Make us your home page

Get the quickest, smartest news, analysis and photos from the Bucs game emailed to you shortly after the final whistle.

(View our Privacy Policy)

Tampa Bay Rays' David Price is AL Cy Young runnerup behind Seattle Mariners' Felix Hernandez

ORLANDO — The idea of voting the award for the American League's best pitcher to Seattle's Felix Hernandez, who won only 13 games, is difficult for some people to understand.

But not Rays left-hander David Price, who arguably could have had the biggest complaint as he finished second to Hernandez in the voting for the AL Cy Young Award announced Thursday.

"I feel like they got it right. I feel Felix deserved it," Price said on a conference call. "If I was going to lose to someone, it might as well be Felix. He was pretty incredible."

The voting was expected to be a three-way battle between Hernandez, Price and New York's CC Sabathia, but it turned out not to be much of a race. Hernandez, who was 13-12 with a 2.27 ERA, received 21 of 28 first-place votes and 167 overall points from the two voting members of the Baseball Writers' Association of America in each league city. Price (19-6, 2.72) got four first-place votes (and 15 seconds) and 111 points, and Sabathia (21-7, 3.18) the other three first-place votes and 102 points. Rays free agent closer Rafael Soriano finished eighth.

"I think I deserve it," Hernandez, 24, said on a conference call after a celebration at his home in Venezuela. "It's not only the wins, the whole stats have to be looked at. … Cy Young is for the most dominant pitcher in the league, not the one who wins 20, 21, 19 games."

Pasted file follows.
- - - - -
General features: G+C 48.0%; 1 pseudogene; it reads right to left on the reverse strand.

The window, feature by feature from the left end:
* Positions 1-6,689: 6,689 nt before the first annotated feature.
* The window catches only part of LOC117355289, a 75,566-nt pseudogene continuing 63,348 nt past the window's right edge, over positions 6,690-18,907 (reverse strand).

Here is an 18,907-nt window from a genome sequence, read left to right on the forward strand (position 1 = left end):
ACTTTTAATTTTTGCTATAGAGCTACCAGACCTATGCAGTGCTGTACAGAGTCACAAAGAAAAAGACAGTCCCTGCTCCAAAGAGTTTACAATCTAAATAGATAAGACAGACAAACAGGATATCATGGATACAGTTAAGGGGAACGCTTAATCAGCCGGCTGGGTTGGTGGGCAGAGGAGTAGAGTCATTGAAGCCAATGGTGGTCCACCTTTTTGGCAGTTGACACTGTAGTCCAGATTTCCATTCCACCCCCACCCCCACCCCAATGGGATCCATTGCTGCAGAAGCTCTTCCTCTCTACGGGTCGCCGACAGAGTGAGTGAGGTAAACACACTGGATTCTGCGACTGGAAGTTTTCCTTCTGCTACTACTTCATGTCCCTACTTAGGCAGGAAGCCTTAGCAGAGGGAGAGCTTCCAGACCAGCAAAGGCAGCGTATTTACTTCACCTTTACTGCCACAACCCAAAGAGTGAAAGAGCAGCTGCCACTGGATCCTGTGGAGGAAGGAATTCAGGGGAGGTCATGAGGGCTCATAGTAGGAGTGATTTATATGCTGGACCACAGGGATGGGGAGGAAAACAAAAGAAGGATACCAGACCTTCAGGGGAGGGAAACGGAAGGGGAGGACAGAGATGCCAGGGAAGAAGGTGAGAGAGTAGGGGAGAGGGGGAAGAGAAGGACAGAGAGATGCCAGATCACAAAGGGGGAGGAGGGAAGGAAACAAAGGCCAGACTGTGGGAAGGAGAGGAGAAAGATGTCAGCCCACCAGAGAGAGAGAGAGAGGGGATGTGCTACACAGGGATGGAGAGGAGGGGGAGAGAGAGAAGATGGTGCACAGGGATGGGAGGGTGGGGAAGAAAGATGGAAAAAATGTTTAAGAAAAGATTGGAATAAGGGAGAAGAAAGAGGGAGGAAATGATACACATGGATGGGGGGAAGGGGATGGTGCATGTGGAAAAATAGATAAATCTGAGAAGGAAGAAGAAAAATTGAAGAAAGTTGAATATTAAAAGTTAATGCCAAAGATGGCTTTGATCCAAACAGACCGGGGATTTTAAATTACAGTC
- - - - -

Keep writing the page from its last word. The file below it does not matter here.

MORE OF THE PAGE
What Hernandez lacked in wins — the 13 are the fewest for a Cy Young-winning starter in a full season (San Francisco's Tim Lincecum won with 15 last year) — he made up for among the voters with other numbers.

From the basics of a majors-best 2.27 ERA, league-high 249 2/3 innings and league-low .212 opponents average, and 232 strikeouts that were second-most; to detailed breakdowns of his performance by the run support he received from the last-place Mariners' bad offense (for example, 2-10 record with a 2.84 ERA in the 15 games they scored two or fewer runs); to advanced and complex sabermetric analyses (such as WAR, Wins Above Replacement).

The voting spawned something of an interesting Internet debate, from the starting lines of the traditional value of wins and the pressures of pitching in a pennant race vs. the modern-day emphasis on inside-the-numbers analysis and advanced metrics.

A sample:

• The Chicago Tribune's Phil Rogers, who voted Price first: "I love ERA, but to say wins don't mean anything doesn't make sense."

• The Boston Herald's Mike Silverman, who voted Hernandez first (and didn't have Price on his five-deep ballot): "Definitely wins, to me, are totally overvalued."

St. Petersburg Times writer Joe Smith called it "a tough decision" to vote Hernandez first and Price second. (The other Tampa Bay area voter, Tony Fabrizio of the Tampa Tribune, had Price first.)

"Price had a spectacular season while pitching in a pennant race," Smith said. "If the award were most valuable pitcher, he'd get my vote. But it is for best pitcher, and other than wins, which can often be out of a pitcher's control, Hernandez was the class of the field with some dominating numbers, getting little help from a historically bad offense."

For what it's worth, Price said he considers ERA the most important stat and that wins (and losses) can be out of a pitchers' control.